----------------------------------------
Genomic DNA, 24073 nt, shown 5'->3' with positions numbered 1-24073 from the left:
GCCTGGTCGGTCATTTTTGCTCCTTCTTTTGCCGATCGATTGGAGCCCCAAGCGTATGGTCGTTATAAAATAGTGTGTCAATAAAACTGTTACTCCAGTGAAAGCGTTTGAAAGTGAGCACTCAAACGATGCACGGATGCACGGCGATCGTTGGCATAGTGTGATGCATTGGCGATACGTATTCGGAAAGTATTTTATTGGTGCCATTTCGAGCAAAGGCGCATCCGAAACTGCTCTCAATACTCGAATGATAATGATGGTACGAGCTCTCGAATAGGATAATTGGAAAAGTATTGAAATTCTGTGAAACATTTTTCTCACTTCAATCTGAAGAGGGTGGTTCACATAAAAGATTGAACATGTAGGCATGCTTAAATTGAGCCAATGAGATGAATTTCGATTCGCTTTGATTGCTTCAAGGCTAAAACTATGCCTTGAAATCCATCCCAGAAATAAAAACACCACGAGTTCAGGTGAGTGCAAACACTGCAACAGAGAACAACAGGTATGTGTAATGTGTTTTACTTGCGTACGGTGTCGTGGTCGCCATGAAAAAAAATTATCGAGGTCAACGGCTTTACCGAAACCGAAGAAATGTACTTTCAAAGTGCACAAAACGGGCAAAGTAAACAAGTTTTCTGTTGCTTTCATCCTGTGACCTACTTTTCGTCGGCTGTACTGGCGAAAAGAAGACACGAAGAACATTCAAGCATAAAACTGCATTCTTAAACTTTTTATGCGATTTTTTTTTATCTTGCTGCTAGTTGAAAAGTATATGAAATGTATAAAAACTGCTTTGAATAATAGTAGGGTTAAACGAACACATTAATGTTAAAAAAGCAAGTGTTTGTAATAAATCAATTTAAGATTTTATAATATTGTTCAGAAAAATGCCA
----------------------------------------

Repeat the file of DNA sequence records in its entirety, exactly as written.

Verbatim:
Genomic DNA, 24073 nt, shown 5'->3' with positions numbered 1-24073 from the left:
GCCTGGTCGGTCATTTTTGCTCCTTCTTTTGCCGATCGATTGGAGCCCCAAGCGTATGGTCGTTATAAAATAGTGTGTCAATAAAACTGTTACTCCAGTGAAAGCGTTTGAAAGTGAGCACTCAAACGATGCACGGATGCACGGCGATCGTTGGCATAGTGTGATGCATTGGCGATACGTATTCGGAAAGTATTTTATTGGTGCCATTTCGAGCAAAGGCGCATCCGAAACTGCTCTCAATACTCGAATGATAATGATGGTACGAGCTCTCGAATAGGATAATTGGAAAAGTATTGAAATTCTGTGAAACATTTTTCTCACTTCAATCTGAAGAGGGTGGTTCACATAAAAGATTGAACATGTAGGCATGCTTAAATTGAGCCAATGAGATGAATTTCGATTCGCTTTGATTGCTTCAAGGCTAAAACTATGCCTTGAAATCCATCCCAGAAATAAAAACACCACGAGTTCAGGTGAGTGCAAACACTGCAACAGAGAACAACAGGTATGTGTAATGTGTTTTACTTGCGTACGGTGTCGTGGTCGCCATGAAAAAAAATTATCGAGGTCAACGGCTTTACCGAAACCGAAGAAATGTACTTTCAAAGTGCACAAAACGGGCAAAGTAAACAAGTTTTCTGTTGCTTTCATCCTGTGACCTACTTTTCGTCGGCTGTACTGGCGAAAAGAAGACACGAAGAACATTCAAGCATAAAACTGCATTCTTAAACTTTTTATGCGATTTTTTTTTATCTTGCTGCTAGTTGAAAAGTATATGAAATGTATAAAAACTGCTTTGAATAATAGTAGGGTTAAACGAACACATTAATGTTAAAAAAGCAAGTGTTTGTAATAAATCAATTTAAGATTTTATAATATTGTTCAGAAAAATGCCA